New Year’s Resolutions: Here’s How to Succeed.

***This is a synopsis of an article published in Forbes magazine.

Research states that half of all Americans make New Year’s resolutions.  Yet only 8% keep their resolutions and reach their goals. Dr. Paul Marciano, Ph.D., is a behavioral psychologist on a mission to help us develop the right skills and strategies to stick with our New Year’s resolutions. Here are his seven principles for resolution success:

  1. Clearly define your goals. 

    Define the “it.” What is it that you are trying to accomplish? He suggests being S.M.A.R.T. about your goals: choose resolutions that are specific, measurable, achievable, relevant, and time-bound.

  2. Track your progress. 

    Dr. Marciano stresses that “if you can measure it, you can change it.” Although there are apps for everything these days, try going old school: make a list, create a calendar, and hang it on your fridge or on your bathroom mirror. Check off your milestones as you go. It is motivating to see how far you’ve gone and how far you have yet to go.

  3. Have patience. 

    Accept your humanness. Some days you’ll see results and some days you will experience setbacks. Be kind to yourself and remain present. Do what you can. Everything that has longevity takes time to create.

  4. Publicize your goals to friends and family.

    We are meant to work together and support each other. Our resolutions need encouragement, too. And, when you declare your goals, your dreams to others, you are more likely to succeed, because, you now have cheerleaders. Share your goals with your family and friends. Don’t be afraid to lean on them on the days when you feel like giving up or you have a slip up — it will help keep you on your path to success.

  5. Put it on your schedule. 

    Anyone can take the time to do anything if it becomes his or her priority. Schedule your resolutions in your calendar just like you would a doctor’s appointment or the kids’ soccer tournament. Priorities come first and they get completed.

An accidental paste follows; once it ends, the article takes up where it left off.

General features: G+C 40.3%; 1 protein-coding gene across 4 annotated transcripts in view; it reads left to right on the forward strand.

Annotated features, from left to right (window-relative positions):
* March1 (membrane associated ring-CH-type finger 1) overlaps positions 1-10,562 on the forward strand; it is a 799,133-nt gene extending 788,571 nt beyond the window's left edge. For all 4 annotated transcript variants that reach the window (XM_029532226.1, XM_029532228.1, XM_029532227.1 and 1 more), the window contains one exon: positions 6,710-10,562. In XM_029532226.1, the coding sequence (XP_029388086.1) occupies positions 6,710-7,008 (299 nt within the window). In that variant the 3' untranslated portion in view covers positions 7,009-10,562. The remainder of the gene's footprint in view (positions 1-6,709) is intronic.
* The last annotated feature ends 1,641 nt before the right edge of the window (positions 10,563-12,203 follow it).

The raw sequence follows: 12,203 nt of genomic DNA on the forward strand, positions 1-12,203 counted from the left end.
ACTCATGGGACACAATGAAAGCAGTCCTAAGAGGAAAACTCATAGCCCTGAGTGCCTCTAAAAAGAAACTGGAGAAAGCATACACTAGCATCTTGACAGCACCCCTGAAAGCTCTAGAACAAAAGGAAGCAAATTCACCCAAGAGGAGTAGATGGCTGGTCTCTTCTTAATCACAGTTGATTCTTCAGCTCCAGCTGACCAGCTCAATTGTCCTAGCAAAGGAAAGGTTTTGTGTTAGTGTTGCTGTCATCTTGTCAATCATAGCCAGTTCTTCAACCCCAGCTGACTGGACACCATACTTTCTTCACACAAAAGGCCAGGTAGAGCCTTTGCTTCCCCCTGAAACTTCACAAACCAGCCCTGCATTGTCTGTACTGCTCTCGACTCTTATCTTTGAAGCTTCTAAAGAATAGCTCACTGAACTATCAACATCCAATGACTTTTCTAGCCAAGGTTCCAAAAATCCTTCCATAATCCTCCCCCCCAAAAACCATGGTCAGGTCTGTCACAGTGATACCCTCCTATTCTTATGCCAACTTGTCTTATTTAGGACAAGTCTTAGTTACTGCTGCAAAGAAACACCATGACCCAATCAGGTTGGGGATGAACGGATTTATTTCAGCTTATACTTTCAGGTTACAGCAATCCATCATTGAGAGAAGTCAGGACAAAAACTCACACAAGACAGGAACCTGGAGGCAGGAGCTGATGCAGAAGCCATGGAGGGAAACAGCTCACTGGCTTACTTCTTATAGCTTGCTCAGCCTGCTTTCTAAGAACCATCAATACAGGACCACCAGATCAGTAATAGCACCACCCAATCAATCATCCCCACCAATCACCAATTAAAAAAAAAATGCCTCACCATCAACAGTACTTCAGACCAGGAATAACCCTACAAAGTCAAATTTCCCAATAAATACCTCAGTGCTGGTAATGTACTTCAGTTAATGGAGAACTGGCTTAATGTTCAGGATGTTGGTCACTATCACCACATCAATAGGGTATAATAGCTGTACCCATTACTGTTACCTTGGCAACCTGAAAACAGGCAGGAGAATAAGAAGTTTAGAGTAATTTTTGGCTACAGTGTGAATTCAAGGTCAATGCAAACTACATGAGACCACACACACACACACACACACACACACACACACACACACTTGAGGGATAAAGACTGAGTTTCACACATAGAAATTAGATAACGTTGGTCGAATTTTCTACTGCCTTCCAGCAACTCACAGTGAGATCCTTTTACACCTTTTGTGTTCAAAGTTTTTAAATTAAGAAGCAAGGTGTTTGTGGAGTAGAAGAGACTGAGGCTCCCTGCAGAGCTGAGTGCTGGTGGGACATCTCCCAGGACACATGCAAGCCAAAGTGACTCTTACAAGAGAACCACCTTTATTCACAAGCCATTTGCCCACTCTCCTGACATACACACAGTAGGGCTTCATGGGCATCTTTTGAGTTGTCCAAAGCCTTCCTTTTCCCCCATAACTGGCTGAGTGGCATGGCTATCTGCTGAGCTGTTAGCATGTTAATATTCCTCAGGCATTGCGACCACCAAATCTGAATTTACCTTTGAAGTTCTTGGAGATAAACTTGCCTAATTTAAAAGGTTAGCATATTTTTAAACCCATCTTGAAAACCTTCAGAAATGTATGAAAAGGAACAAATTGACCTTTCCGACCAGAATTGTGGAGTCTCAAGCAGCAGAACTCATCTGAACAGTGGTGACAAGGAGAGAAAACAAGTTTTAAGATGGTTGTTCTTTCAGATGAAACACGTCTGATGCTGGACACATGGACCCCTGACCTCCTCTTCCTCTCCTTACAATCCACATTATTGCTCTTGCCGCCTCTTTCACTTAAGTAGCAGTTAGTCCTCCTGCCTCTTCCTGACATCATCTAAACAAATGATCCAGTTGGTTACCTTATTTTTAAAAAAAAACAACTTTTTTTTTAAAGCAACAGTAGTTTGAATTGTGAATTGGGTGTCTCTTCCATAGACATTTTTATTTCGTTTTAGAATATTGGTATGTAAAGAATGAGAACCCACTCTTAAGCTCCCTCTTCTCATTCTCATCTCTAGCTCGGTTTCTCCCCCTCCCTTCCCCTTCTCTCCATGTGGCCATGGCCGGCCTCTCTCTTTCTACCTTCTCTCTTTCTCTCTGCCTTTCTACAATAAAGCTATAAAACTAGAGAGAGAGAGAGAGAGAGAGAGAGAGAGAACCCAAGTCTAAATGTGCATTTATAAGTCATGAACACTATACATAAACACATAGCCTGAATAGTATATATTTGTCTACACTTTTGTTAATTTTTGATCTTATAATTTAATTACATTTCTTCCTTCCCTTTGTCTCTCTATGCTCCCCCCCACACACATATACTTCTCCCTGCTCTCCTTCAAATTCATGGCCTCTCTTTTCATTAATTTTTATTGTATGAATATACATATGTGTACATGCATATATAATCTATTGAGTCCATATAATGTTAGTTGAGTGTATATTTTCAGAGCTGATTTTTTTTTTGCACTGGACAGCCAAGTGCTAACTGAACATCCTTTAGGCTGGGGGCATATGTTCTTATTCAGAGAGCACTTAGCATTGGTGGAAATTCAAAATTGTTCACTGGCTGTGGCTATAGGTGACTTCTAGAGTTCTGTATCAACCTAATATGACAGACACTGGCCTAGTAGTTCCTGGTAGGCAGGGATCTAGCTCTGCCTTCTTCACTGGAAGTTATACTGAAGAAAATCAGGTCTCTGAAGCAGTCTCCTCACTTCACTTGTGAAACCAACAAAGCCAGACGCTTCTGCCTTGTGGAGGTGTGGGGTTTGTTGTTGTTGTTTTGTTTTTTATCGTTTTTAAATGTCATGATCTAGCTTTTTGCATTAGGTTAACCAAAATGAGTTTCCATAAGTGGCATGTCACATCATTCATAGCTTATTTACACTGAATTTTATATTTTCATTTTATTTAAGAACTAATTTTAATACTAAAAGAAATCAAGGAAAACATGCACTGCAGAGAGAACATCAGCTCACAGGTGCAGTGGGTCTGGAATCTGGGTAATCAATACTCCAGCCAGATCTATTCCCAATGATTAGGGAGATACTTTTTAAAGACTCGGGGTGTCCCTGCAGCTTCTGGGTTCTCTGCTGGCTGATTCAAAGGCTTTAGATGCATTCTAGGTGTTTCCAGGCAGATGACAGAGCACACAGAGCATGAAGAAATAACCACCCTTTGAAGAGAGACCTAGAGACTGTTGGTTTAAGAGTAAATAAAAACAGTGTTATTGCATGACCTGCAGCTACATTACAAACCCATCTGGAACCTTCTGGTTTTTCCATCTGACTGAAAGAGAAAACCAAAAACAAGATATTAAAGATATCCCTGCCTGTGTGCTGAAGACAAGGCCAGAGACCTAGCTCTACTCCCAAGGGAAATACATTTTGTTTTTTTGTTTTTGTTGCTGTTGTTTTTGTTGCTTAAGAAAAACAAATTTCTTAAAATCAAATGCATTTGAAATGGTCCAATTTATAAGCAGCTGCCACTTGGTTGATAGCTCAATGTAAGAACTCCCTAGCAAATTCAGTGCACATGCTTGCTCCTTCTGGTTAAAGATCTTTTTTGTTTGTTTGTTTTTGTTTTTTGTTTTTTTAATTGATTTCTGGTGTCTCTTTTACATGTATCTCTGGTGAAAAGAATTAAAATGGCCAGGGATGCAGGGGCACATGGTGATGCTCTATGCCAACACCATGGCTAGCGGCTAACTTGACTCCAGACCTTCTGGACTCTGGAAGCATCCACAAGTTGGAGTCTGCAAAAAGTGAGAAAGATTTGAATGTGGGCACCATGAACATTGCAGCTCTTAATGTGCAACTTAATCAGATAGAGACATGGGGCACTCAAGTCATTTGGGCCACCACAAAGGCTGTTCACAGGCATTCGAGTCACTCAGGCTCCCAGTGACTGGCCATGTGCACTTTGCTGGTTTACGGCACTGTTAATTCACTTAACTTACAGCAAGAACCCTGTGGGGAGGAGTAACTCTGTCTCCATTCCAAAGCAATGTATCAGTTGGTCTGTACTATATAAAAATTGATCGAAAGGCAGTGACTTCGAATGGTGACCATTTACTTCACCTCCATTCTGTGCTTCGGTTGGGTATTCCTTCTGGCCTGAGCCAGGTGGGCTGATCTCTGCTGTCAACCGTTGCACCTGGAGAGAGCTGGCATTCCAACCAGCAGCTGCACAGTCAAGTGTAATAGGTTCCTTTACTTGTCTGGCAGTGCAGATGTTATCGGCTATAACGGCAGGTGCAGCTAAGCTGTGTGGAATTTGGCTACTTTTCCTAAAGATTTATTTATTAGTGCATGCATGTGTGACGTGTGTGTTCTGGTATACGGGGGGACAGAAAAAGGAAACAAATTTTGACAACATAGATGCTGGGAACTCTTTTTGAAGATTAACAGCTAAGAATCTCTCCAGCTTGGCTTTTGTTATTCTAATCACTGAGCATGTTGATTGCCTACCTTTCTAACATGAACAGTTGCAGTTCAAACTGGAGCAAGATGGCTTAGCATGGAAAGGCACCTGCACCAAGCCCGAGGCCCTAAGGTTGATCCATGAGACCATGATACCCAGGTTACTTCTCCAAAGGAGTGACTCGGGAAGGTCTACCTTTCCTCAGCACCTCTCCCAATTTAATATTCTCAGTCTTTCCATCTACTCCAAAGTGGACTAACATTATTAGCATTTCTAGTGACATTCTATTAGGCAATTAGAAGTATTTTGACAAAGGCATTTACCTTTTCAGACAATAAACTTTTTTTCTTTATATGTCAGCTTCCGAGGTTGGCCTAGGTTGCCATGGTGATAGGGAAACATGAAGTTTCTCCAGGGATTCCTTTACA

6. Stop “all or nothing” thinking; it’s better to do something than nothing.

    Sometimes when we can’t do it all, we get overwhelmed, and then we don’t do anything. Do what you can and be proud of what you’ve done. If you only have ten minutes to exercise, give all of yourself to the ten minutes you do have. It all adds up in the end.

  7. Get up, when you slip up.

    Mistakes teach us what we need to do differently next time. Don’t give up; just do things differently. If you weren’t able to stick to an exercise program in the mornings, try switching it to the evenings. If going without sugar completely doesn’t work for you, have a little dark chocolate each day. There’s always a way to keep going, just adjust, but don’t stop.


Dr. Marciano believes that success is not a product of willpower, rather a balance of skills, strategy, and patience. We are all capable of accomplishing our goals if we make them a priority, take our time, ask for support, and maintain a positive outlook.

Happy New Year!

Read the full article here.

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